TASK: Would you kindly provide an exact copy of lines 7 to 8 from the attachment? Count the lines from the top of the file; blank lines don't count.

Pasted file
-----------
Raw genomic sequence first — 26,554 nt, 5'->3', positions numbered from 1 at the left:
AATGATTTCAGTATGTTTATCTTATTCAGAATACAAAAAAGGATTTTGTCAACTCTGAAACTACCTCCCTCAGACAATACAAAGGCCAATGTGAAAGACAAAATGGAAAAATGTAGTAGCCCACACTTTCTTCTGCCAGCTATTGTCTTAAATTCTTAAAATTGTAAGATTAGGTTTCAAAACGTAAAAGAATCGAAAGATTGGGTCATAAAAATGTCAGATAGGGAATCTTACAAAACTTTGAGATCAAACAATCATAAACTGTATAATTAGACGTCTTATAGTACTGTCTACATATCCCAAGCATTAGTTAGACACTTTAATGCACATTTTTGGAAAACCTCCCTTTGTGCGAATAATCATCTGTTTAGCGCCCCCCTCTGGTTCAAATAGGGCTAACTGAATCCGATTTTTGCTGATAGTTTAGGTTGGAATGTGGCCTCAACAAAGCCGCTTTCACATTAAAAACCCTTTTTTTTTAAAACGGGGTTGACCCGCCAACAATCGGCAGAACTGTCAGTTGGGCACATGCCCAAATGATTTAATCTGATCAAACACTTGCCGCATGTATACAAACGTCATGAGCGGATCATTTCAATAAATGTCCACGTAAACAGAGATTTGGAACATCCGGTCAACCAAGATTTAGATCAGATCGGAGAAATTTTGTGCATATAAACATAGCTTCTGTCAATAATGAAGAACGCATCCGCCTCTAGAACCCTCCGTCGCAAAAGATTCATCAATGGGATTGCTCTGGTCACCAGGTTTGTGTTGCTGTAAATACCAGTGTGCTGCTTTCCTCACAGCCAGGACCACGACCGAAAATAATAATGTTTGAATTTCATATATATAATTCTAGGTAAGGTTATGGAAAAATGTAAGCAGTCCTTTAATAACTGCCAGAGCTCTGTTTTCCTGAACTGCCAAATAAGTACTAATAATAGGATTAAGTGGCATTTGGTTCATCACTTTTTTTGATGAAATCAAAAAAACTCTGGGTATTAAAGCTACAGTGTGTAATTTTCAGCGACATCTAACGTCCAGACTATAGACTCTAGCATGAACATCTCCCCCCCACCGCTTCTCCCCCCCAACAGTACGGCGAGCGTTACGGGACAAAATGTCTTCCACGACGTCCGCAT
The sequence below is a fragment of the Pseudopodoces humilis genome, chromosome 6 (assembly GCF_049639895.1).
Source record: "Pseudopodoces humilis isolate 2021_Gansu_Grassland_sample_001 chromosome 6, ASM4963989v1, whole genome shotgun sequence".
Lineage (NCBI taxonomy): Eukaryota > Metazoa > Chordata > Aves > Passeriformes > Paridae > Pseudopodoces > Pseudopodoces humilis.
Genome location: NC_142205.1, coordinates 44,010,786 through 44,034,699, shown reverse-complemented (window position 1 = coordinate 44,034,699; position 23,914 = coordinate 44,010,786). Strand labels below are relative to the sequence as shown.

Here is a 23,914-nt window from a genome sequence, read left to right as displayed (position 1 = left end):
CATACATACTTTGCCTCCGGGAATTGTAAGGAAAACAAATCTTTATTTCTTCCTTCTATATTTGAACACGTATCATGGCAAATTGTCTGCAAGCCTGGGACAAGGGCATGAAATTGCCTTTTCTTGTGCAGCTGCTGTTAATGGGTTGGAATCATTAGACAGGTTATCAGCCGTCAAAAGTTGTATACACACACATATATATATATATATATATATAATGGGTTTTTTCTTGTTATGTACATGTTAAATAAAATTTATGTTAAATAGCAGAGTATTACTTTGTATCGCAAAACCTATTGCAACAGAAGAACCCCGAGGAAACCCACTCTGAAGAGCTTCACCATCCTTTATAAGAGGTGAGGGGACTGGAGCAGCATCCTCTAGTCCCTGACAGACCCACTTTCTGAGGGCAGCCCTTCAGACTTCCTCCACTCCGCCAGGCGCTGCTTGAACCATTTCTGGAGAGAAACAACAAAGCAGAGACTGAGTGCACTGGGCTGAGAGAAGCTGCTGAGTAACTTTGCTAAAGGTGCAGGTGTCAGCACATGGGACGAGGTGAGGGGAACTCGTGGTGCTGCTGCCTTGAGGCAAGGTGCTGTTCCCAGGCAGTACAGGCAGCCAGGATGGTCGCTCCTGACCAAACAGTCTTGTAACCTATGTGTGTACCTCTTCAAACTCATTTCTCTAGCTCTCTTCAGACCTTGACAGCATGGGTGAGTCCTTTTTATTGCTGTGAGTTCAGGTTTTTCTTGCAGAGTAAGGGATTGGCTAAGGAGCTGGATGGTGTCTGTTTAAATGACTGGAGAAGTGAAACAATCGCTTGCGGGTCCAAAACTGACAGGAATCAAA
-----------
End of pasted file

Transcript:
Here is a 23,914-nt window from a genome sequence, read left to right as displayed (position 1 = left end):
CATACATACTTTGCCTCCGGGAATTGTAAGGAAAACAAATCTTTATTTCTTCCTTCTATATTTGAACACGTATCATGGCAAATTGTCTGCAAGCCTGGGACAAGGGCATGAAATTGCCTTTTCTTGTGCAGCTGCTGTTAATGGGTTGGAATCATTAGACAGGTTATCAGCCGTCAAAAGTTGTATACACACACATATATATATATATATATATATAATGGGTTTTTTCTTGTTATGTACATGTTAAATAAAATTTATGTTAAATAGCAGAGTATTACTTTGTATCGCAAAACCTATTGCAACAGAAGAACCCCGAGGAAACCCACTCTGAAGAGCTTCACCATCCTTTATAAGAGGTGAGGGGACTGGAGCAGCATCCTCTAGTCCCTGACAGACCCACTTTCTGAGGGCAGCCCTTCAGACTTCCTCCACTCCGCCAGGCGCTGCTTGAACCATTTCTGGAGAGAAACAACAAAGCAGAGACTGAGTGCACTGGGCTGAGAGAAGCTGCTGAGTAACTTTGCTAAAGGTGCAGGTGTCAGCACATGGGACGAGGTGAGGGGAACTCGTGGTGCTGCTGCCTTGAGGCAAGGTGCTGTTCCCAGGCAGTACAGGCAGCCAGGATGGTCGCTCCTGACCAAACAGTCTTGTAACCTATGTGTGTACCTCTTCAAACTCATTTCTCTAGCTCTCTTCAGACCTTGACAGCATGGGTGAGTCCTTTTTATTGCTGTGAGTTCAGGTTTTTCTTGCAGAGTAAGGGATTGGCTAAGGAGCTGGATGGTGTCTGTTTAAATGACTGGAGAAGTGAAACAATCGCTTGCGGGTCCAAAACTGACAGGAATCAAA